Assisted Living and Parkinson's Disease
Mike McClernonDec 30th, 2020
Health Issues & Assisted Living
"Parkinson’s disease is a neurodegenerative disorder of the central nervous system affecting movement. The initial presentation is often tremors, specifically in one hand. In the brains of Parkinson’s patients, nerve cell damage causes dopamine levels to drop. Dopamine is the neurotransmitter chemical that helps transfer messages from our brains to our muscles. For example, I first think about moving my arm, and a signal is sent using dopamine to the many nerves controlling movement in my arm, causing it to move. As Parkinson’s advances, both dopamine production and nerve cells become damaged and unable to transmit signals to the nervous system and then on to muscles.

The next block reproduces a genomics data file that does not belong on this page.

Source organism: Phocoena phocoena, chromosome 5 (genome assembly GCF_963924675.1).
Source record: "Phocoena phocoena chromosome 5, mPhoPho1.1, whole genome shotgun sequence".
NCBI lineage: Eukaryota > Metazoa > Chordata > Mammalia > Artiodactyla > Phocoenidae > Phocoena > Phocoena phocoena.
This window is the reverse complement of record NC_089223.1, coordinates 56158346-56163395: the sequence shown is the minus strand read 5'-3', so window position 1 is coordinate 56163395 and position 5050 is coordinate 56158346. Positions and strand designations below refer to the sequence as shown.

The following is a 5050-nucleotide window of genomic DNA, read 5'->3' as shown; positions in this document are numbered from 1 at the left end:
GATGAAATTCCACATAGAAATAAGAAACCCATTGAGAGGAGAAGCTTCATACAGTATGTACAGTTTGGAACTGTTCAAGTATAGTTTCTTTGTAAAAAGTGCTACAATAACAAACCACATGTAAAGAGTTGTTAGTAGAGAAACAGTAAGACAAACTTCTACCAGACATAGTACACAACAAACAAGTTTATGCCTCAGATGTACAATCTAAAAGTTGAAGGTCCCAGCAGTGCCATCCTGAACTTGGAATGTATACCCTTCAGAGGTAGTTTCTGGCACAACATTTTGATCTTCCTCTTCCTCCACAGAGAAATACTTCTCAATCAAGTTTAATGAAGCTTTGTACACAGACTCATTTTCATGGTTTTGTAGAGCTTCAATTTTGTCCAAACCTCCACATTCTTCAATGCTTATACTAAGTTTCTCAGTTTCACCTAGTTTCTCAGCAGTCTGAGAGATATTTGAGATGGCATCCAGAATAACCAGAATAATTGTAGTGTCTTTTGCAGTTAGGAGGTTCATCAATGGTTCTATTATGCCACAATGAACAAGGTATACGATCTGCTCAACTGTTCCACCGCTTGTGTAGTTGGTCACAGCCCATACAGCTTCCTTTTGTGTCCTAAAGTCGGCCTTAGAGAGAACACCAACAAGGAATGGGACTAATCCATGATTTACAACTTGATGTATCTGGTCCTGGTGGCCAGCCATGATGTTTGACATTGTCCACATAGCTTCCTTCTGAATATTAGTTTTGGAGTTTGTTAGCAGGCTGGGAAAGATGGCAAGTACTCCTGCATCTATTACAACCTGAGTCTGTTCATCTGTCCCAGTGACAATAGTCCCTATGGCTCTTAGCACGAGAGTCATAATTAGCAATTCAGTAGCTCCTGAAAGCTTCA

Parkinson’s is a progressive disease. Medications can substitute dopamine for some patients for a time and slow down the acceleration of progress of the symptoms, but the underlying disease process does progress. Later in the disease, slow movement (shuffling), increasing tremors, stiffness, loss of balance, loss of ability to speak, lack of control of major and minor muscle groups, and dementia can all occur."